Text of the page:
SANTA CLARA COUNTY, Calif. - It's the largest reservoir in Santa Clara County, but boaters who planned to head to Anderson Lake will have to find somewhere else to tie up their vessel for upcoming holiday weekend.
The water district had to start using the water there earlier than planned, so low levels were making for dangerous conditions. On Monday, the signs went up, officially closing the lake for boating.
It was an unexpected end to the boating season. The Santa Clara County Parks Department thought they had more time, but the water in the Anderson Reservoir simply dipped too low and loading boats in became unsafe.
"We were hoping to stay open all the way to Labor Day. That's what we were quoted. But things change and we have to go with the flow. And the flow is actually leaving the park right now," said Park Ranger Matt Piedmont.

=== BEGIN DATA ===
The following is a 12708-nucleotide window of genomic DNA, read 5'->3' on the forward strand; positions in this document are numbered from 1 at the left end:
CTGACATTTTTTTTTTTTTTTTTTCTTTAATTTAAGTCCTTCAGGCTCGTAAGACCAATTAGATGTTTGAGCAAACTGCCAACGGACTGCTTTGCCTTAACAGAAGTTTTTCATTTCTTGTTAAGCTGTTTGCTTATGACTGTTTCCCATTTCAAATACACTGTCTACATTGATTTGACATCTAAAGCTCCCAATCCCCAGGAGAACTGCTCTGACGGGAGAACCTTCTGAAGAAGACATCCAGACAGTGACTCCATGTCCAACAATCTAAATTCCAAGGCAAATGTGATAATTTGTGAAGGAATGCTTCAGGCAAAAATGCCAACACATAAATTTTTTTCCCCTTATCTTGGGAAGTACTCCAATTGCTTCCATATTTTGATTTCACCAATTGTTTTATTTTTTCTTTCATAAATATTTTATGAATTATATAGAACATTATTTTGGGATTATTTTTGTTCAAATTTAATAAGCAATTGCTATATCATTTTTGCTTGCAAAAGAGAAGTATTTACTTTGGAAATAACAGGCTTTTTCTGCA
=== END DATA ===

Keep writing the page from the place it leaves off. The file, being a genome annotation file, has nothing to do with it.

The reason: a broken pipe coming from the San Luis Reservoir left the Santa Clara Valley Water District scrambling to adjust.
"That meant we had to draw water from Anderson to feed our water treatment plants. And that's why the water level dropped sooner than we expected," said Marty Grimes with the Santa Clara Valley Water District.
Still, after four years of drought, boaters say they're grateful to have had any season at all.
"The numbers of lakes available for people to go to are now more limited than they were," said Bill Quigley of Topside Marine.
In Santa Clara County, the drought has also forced the closure of Stevens Creek and Lexington Reservoir, though neither had been open to motor boats.
Boaters in the region have just two options left with Coyote Lake and Calero Reservoir. Boater Jerry Foster said he was disappointed to hear Anderson Lake closed.
"I was planning on going there in just a couple of weeks, so this is terrible," said Foster.
Labor Day weekend would have been one of the busiest weekend for the lake all summer. Now boaters will be forced to go elsewhere.
"I don't know, I guess we'll have to back to the delta," said Foster. "It's a long drive, but at least they have water."